For decades, the American Cancer Society has been a stalwart advocate of steps to reduce cancer risk, including early testing. In a fine story in today's New York Times (registration required), Gina Kolata reports that they are about to back off on those guidelines, for breast and prostate cancers.
The essential issue is that early screening can find small tumors that might never become a problem, or might even disappear on their own. For these tumors, biopsies, further tests, or treatments are an unnecessary financial burden and also a health risk. On the other hand, many rapidly growing tumors may become serious problems in the time between tests.
In a related article (subscription required) published tomorrow [sic] in the Journal of the American Medical Association, entitled "Rethinking Screening for Breast Cancer and Prostate Cancer," three doctors review the disappointing results of twenty years of early detection, and conclude:
"One possible explanation is that screening may be increasing the burden of low-risk cancers without significantly reducing the burden of more aggressively growing cancers and therefore not resulting in the anticipated reduction in cancer mortality."
These results underline the need for measuring the comparative effectiveness of all medical procedures. Not everything that seems like a good idea really is. For every patient whose aggressive early cancer is stopped in its tracks (and whose doctors will vividly remember the events), there are others for whom the trauma, health risk, and expense were unnecessary--and avoidable.
In his book, The Healing of America (which I reviewed here), T.R. Reid notes that the PSA (prostate-specific antigen) test that is routinely given to older men in the U.S. is not paid for by the Public Health Service in the U.K. (p. 120). No doubt this is partially a matter of cost effectiveness. But as his British doctor explained, it is also a matter of medical effectiveness. It may seem brutal to trade off the few lives saved by early testing with lives lost by unnecessary intervention, but such statistical comparisons are, for now, our only option.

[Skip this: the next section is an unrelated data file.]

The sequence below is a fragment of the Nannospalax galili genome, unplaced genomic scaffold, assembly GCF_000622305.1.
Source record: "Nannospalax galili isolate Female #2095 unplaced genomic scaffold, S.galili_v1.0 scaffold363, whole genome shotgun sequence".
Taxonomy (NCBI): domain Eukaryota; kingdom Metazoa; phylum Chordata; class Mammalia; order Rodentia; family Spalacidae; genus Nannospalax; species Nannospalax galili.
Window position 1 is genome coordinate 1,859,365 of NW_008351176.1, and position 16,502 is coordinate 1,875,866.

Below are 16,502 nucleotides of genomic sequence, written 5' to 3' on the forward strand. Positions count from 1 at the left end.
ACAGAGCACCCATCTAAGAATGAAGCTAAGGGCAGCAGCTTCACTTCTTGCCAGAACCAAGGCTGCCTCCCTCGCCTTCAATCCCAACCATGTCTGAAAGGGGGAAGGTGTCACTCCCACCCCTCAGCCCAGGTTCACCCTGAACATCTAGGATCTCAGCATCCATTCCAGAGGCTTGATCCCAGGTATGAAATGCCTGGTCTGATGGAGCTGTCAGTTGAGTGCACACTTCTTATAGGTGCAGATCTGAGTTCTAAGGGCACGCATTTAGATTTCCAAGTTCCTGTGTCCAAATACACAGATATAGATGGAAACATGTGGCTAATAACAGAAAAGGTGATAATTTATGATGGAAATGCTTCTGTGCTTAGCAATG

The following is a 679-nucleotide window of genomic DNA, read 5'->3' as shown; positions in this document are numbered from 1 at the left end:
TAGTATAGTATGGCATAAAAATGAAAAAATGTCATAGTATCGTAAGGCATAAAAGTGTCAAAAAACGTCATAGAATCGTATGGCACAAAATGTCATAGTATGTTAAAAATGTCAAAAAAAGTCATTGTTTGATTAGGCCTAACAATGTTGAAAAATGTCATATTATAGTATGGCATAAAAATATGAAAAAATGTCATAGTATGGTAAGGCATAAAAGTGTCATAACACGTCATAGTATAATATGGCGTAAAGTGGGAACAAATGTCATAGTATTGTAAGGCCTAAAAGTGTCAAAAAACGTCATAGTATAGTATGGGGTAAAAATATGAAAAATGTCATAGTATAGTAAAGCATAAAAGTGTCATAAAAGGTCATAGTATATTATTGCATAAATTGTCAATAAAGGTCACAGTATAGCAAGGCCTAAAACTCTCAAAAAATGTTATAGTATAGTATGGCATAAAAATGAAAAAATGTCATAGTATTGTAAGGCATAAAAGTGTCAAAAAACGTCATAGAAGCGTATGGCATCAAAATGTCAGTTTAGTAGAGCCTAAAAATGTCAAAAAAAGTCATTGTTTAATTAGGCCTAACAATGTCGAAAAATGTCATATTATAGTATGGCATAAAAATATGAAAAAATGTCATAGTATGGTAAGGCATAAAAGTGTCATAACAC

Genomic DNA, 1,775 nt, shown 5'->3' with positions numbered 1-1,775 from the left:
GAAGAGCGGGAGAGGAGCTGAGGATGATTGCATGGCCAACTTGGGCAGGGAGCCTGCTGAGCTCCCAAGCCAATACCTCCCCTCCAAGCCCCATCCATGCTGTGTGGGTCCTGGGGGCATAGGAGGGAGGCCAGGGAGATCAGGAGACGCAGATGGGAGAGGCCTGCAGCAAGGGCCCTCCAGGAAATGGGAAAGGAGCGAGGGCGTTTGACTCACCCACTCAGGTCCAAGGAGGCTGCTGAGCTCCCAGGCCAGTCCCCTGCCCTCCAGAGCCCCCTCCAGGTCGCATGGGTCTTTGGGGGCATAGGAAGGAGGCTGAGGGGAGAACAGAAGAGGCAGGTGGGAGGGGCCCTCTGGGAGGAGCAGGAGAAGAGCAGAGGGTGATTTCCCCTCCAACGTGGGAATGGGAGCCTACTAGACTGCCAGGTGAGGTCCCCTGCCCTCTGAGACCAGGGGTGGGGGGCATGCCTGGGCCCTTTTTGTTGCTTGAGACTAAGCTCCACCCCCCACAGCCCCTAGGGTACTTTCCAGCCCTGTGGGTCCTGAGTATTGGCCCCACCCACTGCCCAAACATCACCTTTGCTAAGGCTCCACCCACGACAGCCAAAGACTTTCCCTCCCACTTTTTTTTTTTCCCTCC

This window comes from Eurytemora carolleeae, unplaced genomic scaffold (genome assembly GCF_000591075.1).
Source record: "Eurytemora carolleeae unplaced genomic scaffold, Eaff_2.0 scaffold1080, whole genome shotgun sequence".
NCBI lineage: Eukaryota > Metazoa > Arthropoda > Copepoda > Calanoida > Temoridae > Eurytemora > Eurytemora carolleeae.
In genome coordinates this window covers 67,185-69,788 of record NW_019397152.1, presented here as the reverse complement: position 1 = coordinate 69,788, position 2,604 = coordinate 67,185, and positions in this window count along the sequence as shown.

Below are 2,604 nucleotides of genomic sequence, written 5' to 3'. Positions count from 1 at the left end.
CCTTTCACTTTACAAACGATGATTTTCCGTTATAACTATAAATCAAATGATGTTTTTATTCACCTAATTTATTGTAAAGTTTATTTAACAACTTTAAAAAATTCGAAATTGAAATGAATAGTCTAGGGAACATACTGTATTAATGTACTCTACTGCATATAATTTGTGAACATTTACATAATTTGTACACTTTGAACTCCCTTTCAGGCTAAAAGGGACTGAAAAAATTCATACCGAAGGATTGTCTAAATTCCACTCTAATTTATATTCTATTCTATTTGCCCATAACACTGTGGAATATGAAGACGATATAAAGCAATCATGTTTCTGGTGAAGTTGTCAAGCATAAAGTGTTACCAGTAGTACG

Ultimately, though, we need better tests: tests that can identify the molecular or other markers that distinguish between aggressive tumors that people will die from and more passive cancers that people will die with. As the JAMA authors conclude, "To reduce morbidity and mortality from prostate cancer
and breast cancer, new approaches for screening, early detection,
and prevention for both diseases should be considered."
[Update: Paul Raeburn at the Knight Science Journalism Tracker notes that although other outlets covered this issue, Kolata is unique in projecting a revision from the American Chemical Society.]
[Update (11/7/09): Science-Based Medicine has a fantastic, detailed discussion of the science behind this issue. Short message: keep screening.]